NTSB sides with FAA in fight over drone definition

NTSB sides with FAA in fight over drone definition
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The National Transportation Safety Board (NTSB) is siding with the Federal Aviation Administration (FAA) in a fight over whether drones can legally be considered aircrafts under existing federal plane regulations. 

The FAA appealed an NTSB administrative law judge ruling that likened drones to model airplanes in a dismissal of a $10,000 fine the aviation agency attempted to levy against Raphael Pirker, who the FAA said operated a drone recklessly near the University of Virginia campus in 2011. 

Pirker argued that the FAA’s rules do not apply to drones yet because the agency has not finalized a specific set of regulations for the new technology that Congress has mandated it finish by 2015. 

The NTSB sided with the FAA on the definition of a drone as an aircraft, but it stayed out of the debate about whether Pirker was operating one recklessly. 

“In reaching its decision, the Board determined the FAA may apply the regulation that prohibits operation of an aircraft in a careless or reckless manner to unmanned aircraft,” the NTSB said Tuesday in a statement. “To determine whether Pirker violated this regulation, however, the Board stated an administrative law judge would need to review evidence showing the operation was careless or reckless.” 

The FAA declared victory in the fact that the transportation safety board agreed that a drone could be legally classified as an aircraft. 

“The Federal Aviation Administration has a responsibility to protect the safety of the American people in the air and on the ground,” the agency said in a statement. “The National Transportation Safety Board affirmed the agency's position that unmanned aircraft systems (UAS) meet the legal definition of ‘aircraft,’ and that the agency may take enforcement action against anyone who operates a UAS or model aircraft in a careless or reckless manner.”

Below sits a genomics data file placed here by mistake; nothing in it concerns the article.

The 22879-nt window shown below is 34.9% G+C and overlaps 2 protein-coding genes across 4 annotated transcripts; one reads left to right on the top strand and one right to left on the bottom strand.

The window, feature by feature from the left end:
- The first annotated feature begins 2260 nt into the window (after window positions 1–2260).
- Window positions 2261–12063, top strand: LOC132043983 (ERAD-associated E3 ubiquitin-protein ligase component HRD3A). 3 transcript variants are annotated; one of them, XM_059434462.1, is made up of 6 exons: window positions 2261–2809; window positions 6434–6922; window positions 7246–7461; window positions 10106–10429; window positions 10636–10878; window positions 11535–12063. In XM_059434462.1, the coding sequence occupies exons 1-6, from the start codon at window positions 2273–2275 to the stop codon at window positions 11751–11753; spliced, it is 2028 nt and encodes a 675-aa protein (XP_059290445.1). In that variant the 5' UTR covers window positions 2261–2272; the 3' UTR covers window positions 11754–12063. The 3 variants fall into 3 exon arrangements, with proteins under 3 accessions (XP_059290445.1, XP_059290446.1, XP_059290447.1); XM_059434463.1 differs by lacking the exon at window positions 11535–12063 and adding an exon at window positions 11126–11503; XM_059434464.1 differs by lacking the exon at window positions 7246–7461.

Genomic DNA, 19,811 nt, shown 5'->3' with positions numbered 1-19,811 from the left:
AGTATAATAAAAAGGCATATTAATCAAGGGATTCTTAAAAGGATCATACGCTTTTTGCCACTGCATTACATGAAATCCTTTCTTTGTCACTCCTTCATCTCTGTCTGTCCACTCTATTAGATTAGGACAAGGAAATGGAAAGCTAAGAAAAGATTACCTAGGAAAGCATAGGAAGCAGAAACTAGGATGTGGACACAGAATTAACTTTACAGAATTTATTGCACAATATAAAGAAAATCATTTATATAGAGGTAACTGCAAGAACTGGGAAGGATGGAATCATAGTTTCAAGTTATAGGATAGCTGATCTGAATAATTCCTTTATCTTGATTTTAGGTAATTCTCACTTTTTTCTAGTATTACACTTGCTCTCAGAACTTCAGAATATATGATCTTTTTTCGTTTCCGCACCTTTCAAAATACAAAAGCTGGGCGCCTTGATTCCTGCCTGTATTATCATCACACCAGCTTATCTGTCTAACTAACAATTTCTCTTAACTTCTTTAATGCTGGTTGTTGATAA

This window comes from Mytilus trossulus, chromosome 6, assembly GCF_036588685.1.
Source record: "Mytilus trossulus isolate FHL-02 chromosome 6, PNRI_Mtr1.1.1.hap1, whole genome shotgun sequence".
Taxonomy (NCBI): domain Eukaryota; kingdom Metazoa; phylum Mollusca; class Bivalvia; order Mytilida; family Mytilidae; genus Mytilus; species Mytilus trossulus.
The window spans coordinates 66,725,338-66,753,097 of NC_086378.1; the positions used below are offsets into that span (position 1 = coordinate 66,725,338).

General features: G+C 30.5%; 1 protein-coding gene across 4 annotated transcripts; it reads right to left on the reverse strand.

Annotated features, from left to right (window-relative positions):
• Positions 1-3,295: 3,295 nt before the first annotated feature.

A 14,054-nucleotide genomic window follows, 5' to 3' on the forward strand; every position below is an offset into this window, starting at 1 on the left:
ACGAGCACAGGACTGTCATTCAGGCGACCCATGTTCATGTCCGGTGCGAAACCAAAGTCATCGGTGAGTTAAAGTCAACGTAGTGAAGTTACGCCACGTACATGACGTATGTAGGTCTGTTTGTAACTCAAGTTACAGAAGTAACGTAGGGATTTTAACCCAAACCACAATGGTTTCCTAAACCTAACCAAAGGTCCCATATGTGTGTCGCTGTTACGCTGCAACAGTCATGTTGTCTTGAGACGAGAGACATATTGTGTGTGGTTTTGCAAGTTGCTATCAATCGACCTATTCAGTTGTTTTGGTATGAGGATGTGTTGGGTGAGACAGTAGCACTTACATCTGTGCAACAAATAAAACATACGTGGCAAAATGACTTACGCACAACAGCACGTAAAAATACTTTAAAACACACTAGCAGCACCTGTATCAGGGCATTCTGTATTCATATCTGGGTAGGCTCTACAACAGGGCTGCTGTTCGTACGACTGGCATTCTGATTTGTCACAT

The FAA promised to continue attempting to prove that Pirker was reckless in flying a drone over the University of Virginia. 

“The FAA believes Mr. Pirker operated a UAS in a careless or reckless manner, and that the proposed civil penalty should stand,” the agency said. “The [FAA] looks forward to a factual determination by the Administrative Law Judge on the ‘careless or reckless’ nature of the operation in question.” 

The FAA has been testing the interaction between drones and other types of commercial and private airplanes at multiple sites across the country. 

The agency is facing increased pressure to approve the use of drones quickly because online companies such as Amazon have said they can be used to speed up delivery times. 

Police and other law enforcement groups are also seeking approval to use the technology, and the FAA has also investigated several drone incidents that occurred in conjunction with college and professional sporting events.

The potential for increased use of drones has drawn criticism from privacy advocates, who have raised concerns about surveillance.

The deadline from Congress for the FAA to issue a ruling on drones was included in the funding bill that was approved for the agency in 2012.